in this video, we're going to introduce the enzyme glycogen phosphor, Alice. So Glycogen Foss for lease is an enzyme that catalyze is glycogen breakdown. And so, if we take a look at our image down below notice on the left hand side. Over here we have this large molecule that is a glycogen molecule and recall from our previous lesson videos that glycogen is a polymer that consists off individual glucose monomers. And so you can see that this one diamond right here represents a glucose monomer. And if we take a bunch of glucose molecules and we link them together in a chain like this, we can create our glycogen molecule and notice that the glycogen molecule is not only a single chain, but it also has branches coming off of the main chain here. And so we'll be able to talk Maura about glycogen structure later in our course. But for now, we can see that this is the glycogen molecule and glycogen phosphor lays, which is the enzyme. That catalyze is the breakdown of glycogen eyes right here. And so you can see it uses an inorganic phosphate here to break down our glycogen. And so notice that we have a shortened glycogen chain here because the glucose here at the end has been removed as, ah, glucose one phosphate. Now, the reason that we're talking about this enzyme glycogen phosphor list now is because glycogen phosphor lease is actually a classic example of an enzyme whose activity is controlled by both co Vaillant and Allah Hysteric regulation, making it a perfect opportunity for us to apply. Ah, lot of the concepts that we learned about in our previous lesson videos. And so we'll be able to talk more about this Covalin and Al Hysteric regulation later in our course. But what's important to know about this enzyme glycogen phosphor lease is that it actually has two different sub units, each of which has a specific Syrian amino acid residue, specifically Syrian 14. That can be fuss for elated and, of course, phosphor relation, we know is a post translational modification, Uh, and it's a type of co Vaillant regulation because there's Covalin attachment of a phosphate group in foster relation, and we'll be able to talk more about this phosphor relation and co violent regulation later in our course. Now this glycogen phosphor lease ends I'm, as we already have seen down below in our image. It uses glycogen polymer as a substrate, and it catalyze is the removal of a single glucose monomer. And so you can see it uses glycogen as the substrate, and it catalyze is the removal of a single glucose monitor. Now this glycogen phosphor lace enzyme is primarily expressed and liver cells and in muscle tissue, where glycogen breakdown is very critical, and we'll be able to talk Maura about glycogen breakdown in the liver and in the muscle later in our course. Now, what's important to know is that this glucose that is released by Glycogen Foster Worley's through subsequent reactions, the release glucose can be used in cellular respiration to generate energy in the form of ATP. And, of course, we know from our previous biology courses that cellular respiration is a very long process, with many different reactions, and we'll be able to talk about cellular respiration later in our course. But for now, what we can see is that this glucose that's released ultimately it can be used in many, many, many different reactions to generate ATP, which is energy and so ultimately what we're saying is that glycogen, phosphor lace it's activity can lead to energy for the cell through releasing this glucose. And so now that we understand the fundamentals of this enzyme glycogen phosphor lease on our next lesson, video will be ableto introduce the two different ISOS times of glycogen phosphor early. So I'll see you guys in that video.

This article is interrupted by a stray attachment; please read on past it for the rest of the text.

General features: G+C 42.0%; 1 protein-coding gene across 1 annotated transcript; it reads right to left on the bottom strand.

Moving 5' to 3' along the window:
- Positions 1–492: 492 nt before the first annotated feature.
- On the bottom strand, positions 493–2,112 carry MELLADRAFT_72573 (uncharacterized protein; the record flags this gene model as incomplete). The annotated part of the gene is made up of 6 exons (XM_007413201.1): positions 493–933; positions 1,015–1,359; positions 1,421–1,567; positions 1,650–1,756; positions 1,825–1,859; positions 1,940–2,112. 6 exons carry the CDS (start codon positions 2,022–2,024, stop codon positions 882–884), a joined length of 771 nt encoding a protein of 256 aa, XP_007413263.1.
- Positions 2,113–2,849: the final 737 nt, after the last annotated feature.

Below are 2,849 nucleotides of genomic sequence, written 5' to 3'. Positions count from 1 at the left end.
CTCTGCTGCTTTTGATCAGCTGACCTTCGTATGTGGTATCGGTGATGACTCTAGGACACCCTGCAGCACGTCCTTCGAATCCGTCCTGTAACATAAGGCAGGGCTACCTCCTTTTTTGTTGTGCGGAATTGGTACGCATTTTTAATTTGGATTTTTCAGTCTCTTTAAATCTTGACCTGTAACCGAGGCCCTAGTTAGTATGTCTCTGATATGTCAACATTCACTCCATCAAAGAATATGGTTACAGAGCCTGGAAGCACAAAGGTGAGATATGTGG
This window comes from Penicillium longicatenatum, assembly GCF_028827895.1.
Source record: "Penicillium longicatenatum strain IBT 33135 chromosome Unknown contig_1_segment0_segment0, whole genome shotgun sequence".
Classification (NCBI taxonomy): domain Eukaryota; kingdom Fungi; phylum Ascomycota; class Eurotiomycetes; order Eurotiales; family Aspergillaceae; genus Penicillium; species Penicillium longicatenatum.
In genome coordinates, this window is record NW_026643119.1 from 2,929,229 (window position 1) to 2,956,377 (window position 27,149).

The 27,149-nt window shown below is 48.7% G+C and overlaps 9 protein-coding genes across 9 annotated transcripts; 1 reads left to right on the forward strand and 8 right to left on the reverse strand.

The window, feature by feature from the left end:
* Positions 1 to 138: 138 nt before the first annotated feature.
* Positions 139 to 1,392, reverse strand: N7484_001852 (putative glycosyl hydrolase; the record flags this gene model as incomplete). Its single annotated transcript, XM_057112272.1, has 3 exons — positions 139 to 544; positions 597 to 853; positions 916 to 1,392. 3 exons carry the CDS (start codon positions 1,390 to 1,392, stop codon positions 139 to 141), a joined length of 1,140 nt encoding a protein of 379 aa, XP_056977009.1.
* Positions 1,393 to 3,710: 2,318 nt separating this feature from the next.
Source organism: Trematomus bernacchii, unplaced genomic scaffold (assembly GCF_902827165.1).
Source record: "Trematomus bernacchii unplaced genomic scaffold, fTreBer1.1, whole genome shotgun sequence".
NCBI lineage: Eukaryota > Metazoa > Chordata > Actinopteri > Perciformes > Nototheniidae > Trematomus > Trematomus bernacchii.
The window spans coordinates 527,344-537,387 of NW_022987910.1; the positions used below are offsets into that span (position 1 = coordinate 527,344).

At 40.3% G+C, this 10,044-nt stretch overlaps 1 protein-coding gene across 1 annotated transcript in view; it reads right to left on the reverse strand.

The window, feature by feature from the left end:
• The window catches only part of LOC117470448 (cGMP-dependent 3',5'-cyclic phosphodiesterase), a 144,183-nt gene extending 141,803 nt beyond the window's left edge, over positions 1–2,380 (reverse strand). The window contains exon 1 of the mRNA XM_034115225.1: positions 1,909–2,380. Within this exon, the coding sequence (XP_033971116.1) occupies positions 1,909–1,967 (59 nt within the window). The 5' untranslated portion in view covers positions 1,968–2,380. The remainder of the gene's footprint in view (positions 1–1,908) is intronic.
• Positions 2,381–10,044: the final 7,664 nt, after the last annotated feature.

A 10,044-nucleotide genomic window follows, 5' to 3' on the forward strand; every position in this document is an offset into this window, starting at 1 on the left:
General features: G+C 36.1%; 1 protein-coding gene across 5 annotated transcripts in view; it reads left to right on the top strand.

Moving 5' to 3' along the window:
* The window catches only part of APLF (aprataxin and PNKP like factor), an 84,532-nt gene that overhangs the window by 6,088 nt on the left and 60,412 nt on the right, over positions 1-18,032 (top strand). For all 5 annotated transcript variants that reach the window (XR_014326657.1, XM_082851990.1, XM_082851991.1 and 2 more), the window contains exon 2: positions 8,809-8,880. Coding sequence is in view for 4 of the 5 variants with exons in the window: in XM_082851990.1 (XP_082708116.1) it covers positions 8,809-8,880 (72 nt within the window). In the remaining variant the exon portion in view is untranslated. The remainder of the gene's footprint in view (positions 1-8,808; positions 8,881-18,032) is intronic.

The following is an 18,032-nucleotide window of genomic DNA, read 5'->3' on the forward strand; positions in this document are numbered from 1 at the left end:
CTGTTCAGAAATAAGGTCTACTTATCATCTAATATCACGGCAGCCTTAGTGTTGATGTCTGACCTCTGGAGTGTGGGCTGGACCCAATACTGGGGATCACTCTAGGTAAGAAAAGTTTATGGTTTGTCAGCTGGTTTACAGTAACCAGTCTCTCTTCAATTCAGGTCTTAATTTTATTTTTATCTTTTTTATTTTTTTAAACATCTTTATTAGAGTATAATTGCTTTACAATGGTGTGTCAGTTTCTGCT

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So now that we know that glycogen phosphor lays breaks down glycogen in this video, we're going to introduce the two different ISOS times of glycogen phosphor lease, which are liver glycogen, phosphor lease or liver. Phosphor roles for short and muscle glycogen, phosphor relates or muscle phosphor relates for short. Now, these two different ISOS times are going to be catalytic lee and structurally similar to each other. However, they are going to be genetically and Alice Terek Lee different from one another. And so, uh, this Alice Derek difference means that they're going to be regulated differently by different Alice Derek defectors. And so we'll be able to talk about the palest Eric regulation of these two isis times a little bit later in our course. But for now, if we take a look at our image down below, we can see the two different ISOS times on the left. Over here. What we have is the liver glycogen, phosphor relates Isis, I'm and on the right over here we can see we have the muscle. Glycogen, phosphor lays isis. I'm And so again, these air going to be catalytic lee similar or even catalytic Lee identical Isis times because they both catalyzed the same exact reaction that we talked about in our last lesson video of breaking down glycogen. And you can also see that they're structurally similar to each other because notice that they both have to sub units Azzawi can see here. And then they both also have these, uh, to searing amino acid residues that can be phosphor elated on. So you can see that the liver has phosphor elated Syrian residues and the muscle has, uh, Syrian residues that air, not phosphor related. But we'll be able to talk more about this phosphor relation later and our course. But for now, what I want you guys to notice is that the liver and muscle phosphor lays isis times. They're going to be regulated differently through different Alice Terek regulation, uh, due to their different biological rolls of glycogen breakdown. Now, later, in our course, we'll talk about the exact biological rolls of glycogen breakdown in the liver and the role of glycogen breakdown in the muscle. But for now, what I want you guys to notice is that the liver glycogen phosphor lays isis. I'm over here on the left is usually going to be in an active form unless it's Alice Terek Lee signaled to stop of being active and the muscle glycogen phosphor lace isis. I'm on the other hand, over here on the right, is usually inactive, so it's usually off unless it's al hysterically signaled to turn on and make at P for a muscle contraction. And so, if we take a look down below, uh, notice the liver glycogen fast for lease and Isis, I'm, we're saying, is usually active or on, and it's usually active or turned on, except when we eat a high carbohydrate meal. And we'll talk more about this exception a little bit later in our course. But for now, I want you to think liver glycogen Foster world is normally active or on, whereas muscle glycogen foster release over here is usually inactive or turned off except during a muscle contraction. And again, we'll talk about this exception mawr as we move forward in our course. But for now, we have a better understanding of these two isis times of glycogen phosphor lease, and in our next lesson, video will be able to talk more about the activity of liver versus muscle glycogen phosphor lease. Isis, I'm so I'll see you guys in that video